The cockpit combing is made up of three pieces (five actually since the lower two are half pieces that only cover the left or right sides of the cockpit) that are glued around the cockpit opening. The first two are extensions that build up the height of the combing and the last is a cover piece that acts as a rim on which to attach the spray skirt. Mustard consistency epoxy was applied to the build up pieces and they were nailed into the deck beam at the front of the cockpit. Every clamp in the shop was pressed into service to hold the lower pieces down. Any glue that squeezed out was cleaned up
The cockpit combing cap was glued into place just like the other pieces with the exception that pads were used under the clamps to prevent damage to the plywood. The hatch opening trim pieces were also glued into place. These will act to help make the hatches more water-proof. I ran out of clamps so I had to raid the clothes pins! BTW, the white color to the epoxy is because it has been sanded.
After the clamps were removed from the combing, the edges were cleaned up by sanding them.
A router with a round over bit was used to make a radius on the upper and inner aspect of the combing. The other edges were rounded over with sandpaper and the entire combing was smoothed up for finishing.
A couple of coats of epoxy were placed over the combing so that the entire kayak is now sealed in epoxy.
This is the scribing tool that I made to mark the deck for masking. After problems with the Mark I version I modified it so that the scribing screw is located next to a radius. This allowed the mark to stay the same distance from the top of the sheer even though the camber of the sheer and deck change over the length of the kayak. The screw is a nice alternative to a nail (as described in the manual) since it can easily be adjusted in or out to change the depth of the scribe mark.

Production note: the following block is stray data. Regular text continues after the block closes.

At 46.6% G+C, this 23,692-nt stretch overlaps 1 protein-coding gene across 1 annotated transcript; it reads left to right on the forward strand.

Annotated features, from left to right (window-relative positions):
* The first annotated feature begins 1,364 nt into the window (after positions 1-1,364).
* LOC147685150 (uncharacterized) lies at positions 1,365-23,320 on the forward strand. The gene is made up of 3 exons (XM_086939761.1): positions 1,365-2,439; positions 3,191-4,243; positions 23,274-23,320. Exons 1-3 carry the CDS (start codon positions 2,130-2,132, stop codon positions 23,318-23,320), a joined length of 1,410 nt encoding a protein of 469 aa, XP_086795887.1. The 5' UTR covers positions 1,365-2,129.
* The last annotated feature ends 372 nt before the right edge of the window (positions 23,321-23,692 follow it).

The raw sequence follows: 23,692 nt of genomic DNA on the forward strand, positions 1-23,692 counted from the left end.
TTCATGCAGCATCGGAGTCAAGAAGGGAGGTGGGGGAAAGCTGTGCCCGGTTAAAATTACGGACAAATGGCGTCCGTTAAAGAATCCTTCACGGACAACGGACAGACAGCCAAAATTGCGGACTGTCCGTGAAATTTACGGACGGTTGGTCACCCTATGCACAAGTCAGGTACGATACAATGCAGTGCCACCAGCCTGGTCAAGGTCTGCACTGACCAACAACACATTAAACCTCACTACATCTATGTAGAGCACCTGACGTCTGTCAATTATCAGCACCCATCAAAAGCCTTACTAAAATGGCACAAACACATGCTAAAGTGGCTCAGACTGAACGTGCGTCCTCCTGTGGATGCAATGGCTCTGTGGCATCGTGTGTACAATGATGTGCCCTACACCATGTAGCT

Here is the painted hull as of now. I need to sand at least one more time to get the hull perfectly smooth before what I hope is the final coat of paint (there are still a few run marks in the paint from previous coats).
The paint is applied with a disposable roller and the bubbles are knocked down with a foam brush. The result is very glossy and deep finish. It literally looks like a yacht!
I spent six hours hand sanding (wet sand 320 grit paper) the hull for hopefully the last time! Here is what the deck looks like with the masking on it.
It is finally finished!
Here she is on the car:
These are the car racks (Oak and swim noodle)
The Kayak rolls on this cart (Oak and swim noodle)
Which has detachable wheels so that it can be stored in the aft hold for portaging.
There is a roller mechanism that allows me to roll the kayak up onto the car top by myself.
I ended up adding two detachable lengths of 1/4 inch steel round stock that stick into holes on either arm of the roller assembly and look like old fashioned rabbit ears when in place. These act as guides for the kayak as it rolls up onto the car top. These were added after I almost lost the kayak over the side of the car while I was loading it in moderate winds
I've spent many hours over the last two years using this kayak around the state and it is a joy to paddle. It is fast, tracks well and is light enough for easy loading and portaging. The wheeled carrier is a must and the roof roller mechanism works especially well once the stabilizing rods were incorporated into the design. I am very pleased with the set up and recommend it to anyone who is interested in building a kayak.